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The use of radio telemetry in Martes research: techniques and technologiesAuthor(s): Craig M. Thompson; Rebecca A. Green; Joel Sauder; Kathryn L. Purcell; Richard Sweitzer; Jon Armeno
Source: Pages 284-319 5 in K. Aubry, B. Zielinski, M. Raphael, G. Proulx, and S. Buskirk, Eds. Biology and conservation of martens, sables, and fishers: a new synthesis. Cornell University Press, Ithaca, New York
Publication Series: Book Chapter
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DescriptionRadiotelemetry was fi rst used on a Martes species in 1972, when 5 American martens ( Martes americana ) captured incidentally during a snowshoe hare ( Lepus americanus ) research project in Minnesota were radio-collared. Since then, at least 128 research projects have used radiotelemetry to investigate various aspects of the ecology of Martes species worldwide. The most common application of radiotelemetry to research on Martes species has been a ground-based study of American marten home range or habitat use in North America using VHF collars. Other telemetry-based projects have included studies involving all but 1 Martes species that were conducted in 20 additional countries, used Global Positioning System (GPS) or Argos telemetry, and addressed a broad spectrum of research questions such as survival, density, diet, community interactions, and responses to disturbance. To better understand the application of radiotelemetry to research on Martes species, we summarize the use of ground, aerial, and satellite-based telemetry techniques and outline the strengths and limitations of each. We also review the use of alternative attachment techniques such as breakaway devices and intraperitoneal implant transmitters in research on Martes species, and provide recommendations for minimizing the risk of adverse effects while radio-tracking Martes species.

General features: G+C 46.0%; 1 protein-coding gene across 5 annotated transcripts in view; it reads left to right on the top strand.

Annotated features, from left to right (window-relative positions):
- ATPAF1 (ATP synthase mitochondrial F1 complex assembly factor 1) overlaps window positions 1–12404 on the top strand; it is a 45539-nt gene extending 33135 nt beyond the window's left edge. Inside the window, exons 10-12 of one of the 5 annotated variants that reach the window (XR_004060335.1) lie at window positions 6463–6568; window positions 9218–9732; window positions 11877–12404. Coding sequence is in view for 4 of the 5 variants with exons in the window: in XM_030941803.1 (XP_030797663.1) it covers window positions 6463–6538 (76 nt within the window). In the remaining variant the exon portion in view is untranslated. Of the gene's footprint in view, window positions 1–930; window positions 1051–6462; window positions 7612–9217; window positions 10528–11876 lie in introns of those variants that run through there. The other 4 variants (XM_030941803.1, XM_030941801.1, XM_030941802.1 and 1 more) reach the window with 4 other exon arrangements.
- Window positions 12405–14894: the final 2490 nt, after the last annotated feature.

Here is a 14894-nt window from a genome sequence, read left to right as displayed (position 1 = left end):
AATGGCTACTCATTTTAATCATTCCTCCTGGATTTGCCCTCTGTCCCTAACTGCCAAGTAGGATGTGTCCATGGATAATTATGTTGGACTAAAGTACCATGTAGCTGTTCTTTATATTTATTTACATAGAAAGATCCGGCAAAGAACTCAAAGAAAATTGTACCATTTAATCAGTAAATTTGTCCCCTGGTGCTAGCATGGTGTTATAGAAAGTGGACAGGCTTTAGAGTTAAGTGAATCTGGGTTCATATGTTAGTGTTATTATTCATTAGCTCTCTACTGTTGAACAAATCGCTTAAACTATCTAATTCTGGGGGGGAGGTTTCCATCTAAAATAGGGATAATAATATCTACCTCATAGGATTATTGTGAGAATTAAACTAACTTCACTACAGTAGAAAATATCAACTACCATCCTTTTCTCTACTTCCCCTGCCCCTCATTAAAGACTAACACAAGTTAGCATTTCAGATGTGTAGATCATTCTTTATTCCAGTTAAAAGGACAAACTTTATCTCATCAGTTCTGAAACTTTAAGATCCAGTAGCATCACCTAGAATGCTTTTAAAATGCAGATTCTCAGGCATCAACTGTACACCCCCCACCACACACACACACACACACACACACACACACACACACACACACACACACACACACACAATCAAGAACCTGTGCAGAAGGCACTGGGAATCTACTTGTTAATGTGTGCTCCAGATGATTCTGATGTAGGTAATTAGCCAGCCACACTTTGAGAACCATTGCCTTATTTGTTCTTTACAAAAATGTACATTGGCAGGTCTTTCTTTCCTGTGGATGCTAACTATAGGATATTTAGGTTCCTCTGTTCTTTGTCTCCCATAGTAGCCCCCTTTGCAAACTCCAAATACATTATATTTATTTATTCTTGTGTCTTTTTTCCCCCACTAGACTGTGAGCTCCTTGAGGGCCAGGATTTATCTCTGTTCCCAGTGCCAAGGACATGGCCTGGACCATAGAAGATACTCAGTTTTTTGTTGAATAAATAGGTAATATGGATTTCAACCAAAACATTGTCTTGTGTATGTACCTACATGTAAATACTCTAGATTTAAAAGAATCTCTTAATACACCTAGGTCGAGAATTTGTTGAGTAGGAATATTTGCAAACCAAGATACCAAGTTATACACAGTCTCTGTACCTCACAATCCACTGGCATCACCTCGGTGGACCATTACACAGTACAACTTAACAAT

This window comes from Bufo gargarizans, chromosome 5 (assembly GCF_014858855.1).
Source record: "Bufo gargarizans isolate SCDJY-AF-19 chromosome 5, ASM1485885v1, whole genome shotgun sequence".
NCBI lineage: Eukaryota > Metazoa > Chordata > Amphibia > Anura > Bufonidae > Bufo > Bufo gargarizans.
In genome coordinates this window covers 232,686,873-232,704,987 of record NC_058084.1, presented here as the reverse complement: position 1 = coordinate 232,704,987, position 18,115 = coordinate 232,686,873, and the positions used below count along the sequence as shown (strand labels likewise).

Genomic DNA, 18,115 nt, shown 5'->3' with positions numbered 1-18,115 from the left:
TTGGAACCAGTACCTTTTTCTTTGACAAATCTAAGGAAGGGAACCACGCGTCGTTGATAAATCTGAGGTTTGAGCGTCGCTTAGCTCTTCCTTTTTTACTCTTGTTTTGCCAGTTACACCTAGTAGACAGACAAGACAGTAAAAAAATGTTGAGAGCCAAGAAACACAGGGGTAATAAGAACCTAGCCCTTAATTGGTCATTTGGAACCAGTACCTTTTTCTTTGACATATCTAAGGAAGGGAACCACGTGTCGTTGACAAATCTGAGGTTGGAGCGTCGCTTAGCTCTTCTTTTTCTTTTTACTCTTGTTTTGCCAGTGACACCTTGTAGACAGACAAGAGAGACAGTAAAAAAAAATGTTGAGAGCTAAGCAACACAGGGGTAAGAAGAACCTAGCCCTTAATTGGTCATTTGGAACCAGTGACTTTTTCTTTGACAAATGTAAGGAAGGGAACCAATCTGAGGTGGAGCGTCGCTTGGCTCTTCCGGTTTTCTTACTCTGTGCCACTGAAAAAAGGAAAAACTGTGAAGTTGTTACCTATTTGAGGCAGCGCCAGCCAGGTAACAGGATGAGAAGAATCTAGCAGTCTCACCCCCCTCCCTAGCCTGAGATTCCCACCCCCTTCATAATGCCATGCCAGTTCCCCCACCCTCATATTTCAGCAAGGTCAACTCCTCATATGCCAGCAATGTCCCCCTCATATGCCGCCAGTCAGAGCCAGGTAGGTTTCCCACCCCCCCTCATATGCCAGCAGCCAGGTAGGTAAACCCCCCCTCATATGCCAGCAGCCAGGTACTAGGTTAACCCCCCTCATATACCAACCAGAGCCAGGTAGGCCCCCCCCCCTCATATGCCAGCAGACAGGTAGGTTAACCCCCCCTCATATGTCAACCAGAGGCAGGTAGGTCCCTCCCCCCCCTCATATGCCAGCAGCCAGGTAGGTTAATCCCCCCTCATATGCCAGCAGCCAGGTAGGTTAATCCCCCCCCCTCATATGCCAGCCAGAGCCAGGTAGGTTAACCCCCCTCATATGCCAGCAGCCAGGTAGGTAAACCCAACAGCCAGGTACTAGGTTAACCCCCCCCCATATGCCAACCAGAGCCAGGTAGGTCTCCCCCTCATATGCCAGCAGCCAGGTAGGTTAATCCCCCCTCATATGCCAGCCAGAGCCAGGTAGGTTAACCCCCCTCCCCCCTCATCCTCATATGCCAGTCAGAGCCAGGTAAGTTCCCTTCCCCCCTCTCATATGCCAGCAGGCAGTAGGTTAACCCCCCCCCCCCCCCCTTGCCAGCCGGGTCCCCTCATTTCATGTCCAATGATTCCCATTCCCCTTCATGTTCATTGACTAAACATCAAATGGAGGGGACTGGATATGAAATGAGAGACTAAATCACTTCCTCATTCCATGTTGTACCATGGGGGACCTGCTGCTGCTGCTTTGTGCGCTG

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CitationThompson, Craig M.; Green, Rebecca A.; Sauder, Joel; Purcell, Kathryn L.; Sweitzer, Richard; Armeno,Jon. 2012. The use of radio telemetry in Martes research: techniques and technologies. Pages 284-319 5 in K. Aubry, B. Zielinski, M. Raphael, G. Proulx, and S. Buskirk, Eds. Biology and conservation of martens, sables, and fishers: a new synthesis. Cornell University Press, Ithaca, New York.
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